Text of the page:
Conservative Party leader Cameron said MPs would vote on his proposals for a new newspaper watchdog on Monday after he failed to reach a deal with his Liberal Democrat coalition junior partners and the Labour opposition.

    Labour and the Lib Dems want statutory regulation as recommended by the Leveson Inquiry, which Cameron commissioned after the hacking scandal at Rupert Murdoch’s now defunct News of the World tabloid.

    But Cameron told a hastily arranged news conference after the talks broke down that such a move could curb press freedom, and accused his opponents of ‘hijacking’ parliamentary time on the issue.

    ‘Statutory regulation is not necessary to enforce the Leveson principles,’ Cameron said.

    ‘It is wrong to cross that Rubicon by writing key elements of press regulations into the law of the land.’

    Cameron said he would instead ask MPs to vote on Monday on his plans for a royal charter – a special document used to establish organisations including the BBC and the Bank of England.

    http://www.skynews.com.au/world/article.aspx?id=854689

  69. Ricky (Tory Torcher)

    Fed up 457 visa’s are for importing expertise and training not as a stop gap to circumvent immigration law with ludicrous claims of “we cant get people to do the job”
    I don’t have a problem , with academics, inventors, specialist trainers or anyone coming here on a 457 to add to Australian expertise. I have a huge problem with 457’s being used to import people who quote low because I will take a stab in the dark here… most jobs taken by people on 457’s could be filled by Australians if the will to do so was realised.

    Just as the front page of this paper is an assault on common decency and democracy by totalitarian corporate interest serving to undermine democracy through information stealth, so is the agenda of those who wield financial power.

    Lets be honest here, cheap labor is the end game. Go to the extremists for the strategy of entrenched attitude. Look no further than ANDEV and the IPA for a living example of Gina pushing daddy Lang’s vision of EEC.

  70. Fran

    Could someone moderate & filter the input from ‘Iain Hall’ – at least a bit ? He’s so obviously lurking here to try to sabotage the site. It’s one thing to voice differing opinions, but this bloke seems to be going out of his way to flood the comments with all sorts of unrelated stuff, or else with bullshit copied from Limited News Corpse, along with click-bait. His goal seems to be to distract & to damage the quality of this site; not rational intelligent discussion. And those responding to his prolific argumentative & voluminous posts; remember the adage, “don’t feed the troll”….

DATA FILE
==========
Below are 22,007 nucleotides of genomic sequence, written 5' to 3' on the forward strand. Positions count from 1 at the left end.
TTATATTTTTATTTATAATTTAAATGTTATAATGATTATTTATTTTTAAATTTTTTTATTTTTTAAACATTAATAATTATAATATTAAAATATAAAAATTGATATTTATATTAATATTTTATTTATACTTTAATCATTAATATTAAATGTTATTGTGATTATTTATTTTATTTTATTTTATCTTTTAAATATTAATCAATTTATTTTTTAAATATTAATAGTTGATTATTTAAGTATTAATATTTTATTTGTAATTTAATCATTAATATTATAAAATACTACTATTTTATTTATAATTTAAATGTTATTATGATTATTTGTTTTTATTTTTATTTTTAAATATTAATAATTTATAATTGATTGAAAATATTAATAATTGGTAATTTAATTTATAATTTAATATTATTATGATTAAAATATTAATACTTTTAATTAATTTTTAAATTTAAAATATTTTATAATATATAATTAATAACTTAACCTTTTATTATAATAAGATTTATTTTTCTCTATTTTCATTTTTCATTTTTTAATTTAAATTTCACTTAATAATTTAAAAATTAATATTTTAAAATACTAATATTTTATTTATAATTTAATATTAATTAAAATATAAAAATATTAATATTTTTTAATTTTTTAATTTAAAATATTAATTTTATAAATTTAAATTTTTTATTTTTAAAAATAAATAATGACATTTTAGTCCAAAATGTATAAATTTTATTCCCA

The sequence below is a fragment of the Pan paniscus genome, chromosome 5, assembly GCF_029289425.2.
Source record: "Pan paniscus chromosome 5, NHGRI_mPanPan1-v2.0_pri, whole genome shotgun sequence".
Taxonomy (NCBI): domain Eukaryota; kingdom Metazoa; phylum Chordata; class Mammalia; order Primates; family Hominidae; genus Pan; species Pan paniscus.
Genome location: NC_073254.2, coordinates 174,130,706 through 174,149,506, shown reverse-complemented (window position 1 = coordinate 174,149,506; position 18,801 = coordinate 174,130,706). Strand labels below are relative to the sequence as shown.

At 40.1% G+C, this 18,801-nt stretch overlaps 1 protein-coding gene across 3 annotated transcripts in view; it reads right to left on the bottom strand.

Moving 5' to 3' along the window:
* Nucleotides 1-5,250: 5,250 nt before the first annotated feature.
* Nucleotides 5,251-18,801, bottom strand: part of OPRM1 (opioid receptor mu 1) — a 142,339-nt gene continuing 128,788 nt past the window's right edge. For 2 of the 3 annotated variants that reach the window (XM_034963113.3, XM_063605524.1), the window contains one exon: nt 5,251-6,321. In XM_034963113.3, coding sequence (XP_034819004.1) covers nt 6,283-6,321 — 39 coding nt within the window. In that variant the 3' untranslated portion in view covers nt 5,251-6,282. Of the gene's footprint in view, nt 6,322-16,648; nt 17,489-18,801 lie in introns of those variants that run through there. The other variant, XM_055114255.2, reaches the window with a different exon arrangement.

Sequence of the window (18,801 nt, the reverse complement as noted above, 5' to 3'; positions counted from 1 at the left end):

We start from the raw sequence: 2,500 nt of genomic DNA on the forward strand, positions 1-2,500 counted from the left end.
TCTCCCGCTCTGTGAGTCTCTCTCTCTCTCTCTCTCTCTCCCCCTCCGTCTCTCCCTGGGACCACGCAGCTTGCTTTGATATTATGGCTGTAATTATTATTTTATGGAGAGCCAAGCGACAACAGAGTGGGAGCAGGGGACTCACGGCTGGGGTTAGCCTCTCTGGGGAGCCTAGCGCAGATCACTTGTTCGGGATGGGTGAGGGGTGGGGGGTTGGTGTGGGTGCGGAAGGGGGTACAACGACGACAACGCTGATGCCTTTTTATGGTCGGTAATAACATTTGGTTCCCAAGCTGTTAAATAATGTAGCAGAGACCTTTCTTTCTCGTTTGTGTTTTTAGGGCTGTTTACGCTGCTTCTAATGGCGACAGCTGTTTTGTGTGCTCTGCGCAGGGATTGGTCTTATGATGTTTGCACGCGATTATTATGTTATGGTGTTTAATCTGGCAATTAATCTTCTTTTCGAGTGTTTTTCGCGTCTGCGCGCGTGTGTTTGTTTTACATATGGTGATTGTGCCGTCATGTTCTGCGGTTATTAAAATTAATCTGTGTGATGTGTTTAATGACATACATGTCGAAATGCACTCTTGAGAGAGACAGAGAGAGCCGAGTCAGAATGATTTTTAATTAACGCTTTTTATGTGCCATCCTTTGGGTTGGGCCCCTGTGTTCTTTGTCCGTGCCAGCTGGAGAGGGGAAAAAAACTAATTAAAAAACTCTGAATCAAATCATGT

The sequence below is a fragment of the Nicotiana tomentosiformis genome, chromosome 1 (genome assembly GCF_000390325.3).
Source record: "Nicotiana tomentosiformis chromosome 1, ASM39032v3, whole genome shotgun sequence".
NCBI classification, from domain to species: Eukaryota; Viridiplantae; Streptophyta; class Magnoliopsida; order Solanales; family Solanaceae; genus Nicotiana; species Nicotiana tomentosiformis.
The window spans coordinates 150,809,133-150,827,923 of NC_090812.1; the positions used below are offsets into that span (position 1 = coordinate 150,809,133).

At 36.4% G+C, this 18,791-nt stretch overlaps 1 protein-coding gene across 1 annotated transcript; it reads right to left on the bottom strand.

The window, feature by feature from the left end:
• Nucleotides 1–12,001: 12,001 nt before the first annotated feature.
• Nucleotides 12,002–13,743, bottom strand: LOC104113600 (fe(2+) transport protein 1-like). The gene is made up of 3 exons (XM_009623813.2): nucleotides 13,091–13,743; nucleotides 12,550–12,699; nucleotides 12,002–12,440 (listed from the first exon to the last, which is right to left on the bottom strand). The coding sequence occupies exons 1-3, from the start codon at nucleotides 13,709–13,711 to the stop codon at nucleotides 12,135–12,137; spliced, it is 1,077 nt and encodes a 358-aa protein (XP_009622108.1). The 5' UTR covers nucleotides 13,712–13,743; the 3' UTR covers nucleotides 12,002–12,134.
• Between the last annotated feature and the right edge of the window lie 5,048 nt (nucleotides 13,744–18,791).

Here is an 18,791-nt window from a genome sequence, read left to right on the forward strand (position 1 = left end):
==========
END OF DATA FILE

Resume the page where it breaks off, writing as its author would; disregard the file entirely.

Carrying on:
71. Roswell

    And he’s doing the same thing here.

  72. Ricky (Tory Torcher)

    Thank you Fran 🙂

  73. Fed up

    Ricky, we do have skilled migrant programme as well as the 457’s. One is a stop gap where skills are missing. The other is a more long term answer.

  74. Ricky (Tory Torcher)

    Stamp this one “Hijacked by Hall”

  75. Ricky (Tory Torcher)

    Fed up, absolutely… I agree. The skilled migrant program has afforded my mate who I had dinner with tonight, in his words not mine “paraphrasing” a great life of oportunity. He is a builder and when I met him had 120 bucks in the bank. He now has 6 full time employees and 16 full time (constant work) contactors. Nine people now cam afford their own houses due to him. That is real entreprenial spirit with a concious. Everyone gets paid what they are worth, no waves…….

  76. Iain Hall

    Earlier I have been suggesting that the whole Push by Conroy to reshape the media landscape was a convenient smokescreen intended to distract attention form the leadership woes of Julia Gillard and now this morning we have Peter Harcher of the Age making precisely the same claim but with the added flavour of his contacts within the Labor party.

    But there is another explanation, too. ”Conroy’s view has been that the media stuff isn’t the worst thing in the world, and it’ll distract from leadership speculation and get us through to the end of next week,” says a senior Labor figure. ”Gillard’s entire world is an inside game,” of how to hold the leadership against any Kevin Rudd recrudescence.
    The end of next week? That’s the last time Parliament sits before the budget, the last time the caucus will be together in one place, the last time there will be a venue and opportunity for any leadership challenge before the budget.
    But Rudd is resolutely sticking to his pledge that he will not challenge again. This is frustrating some of his more determined supporters, but he is proving immovable.
    Without any challenge, the onus for change rests with the senior Labor members who, until now, have been Gillard supporters. A delegation to tell her to resign, like the one that gave the same message to Bob Hawke in 1991, is widely mooted. Messy, unpleasant, and, so far, no volunteers.

    source:

    Amazingly those who are in the Gillard Glee Club seem to be in absolute denial about any thing as Machiavellian in this rather crude stupid and unseemly push for “media” reform. Instead focusing on shooting the messenger who has been telling them that this “reform” will not get through the parliament and that it was never intended to in the first instance. There is only one thing that Gillard is focused on an that her personally remaining in the Lodge until September 14 and as I have said its all a smokescreen, and example of the old bait and switch and sadly there are far too many of the left who are letting their despair at the prospect of an Abbott victory cloud their political judgement about the machinations of the regime that they would see endure into another term even though it is everyday shuffling more and more zombie like towards a horrid end.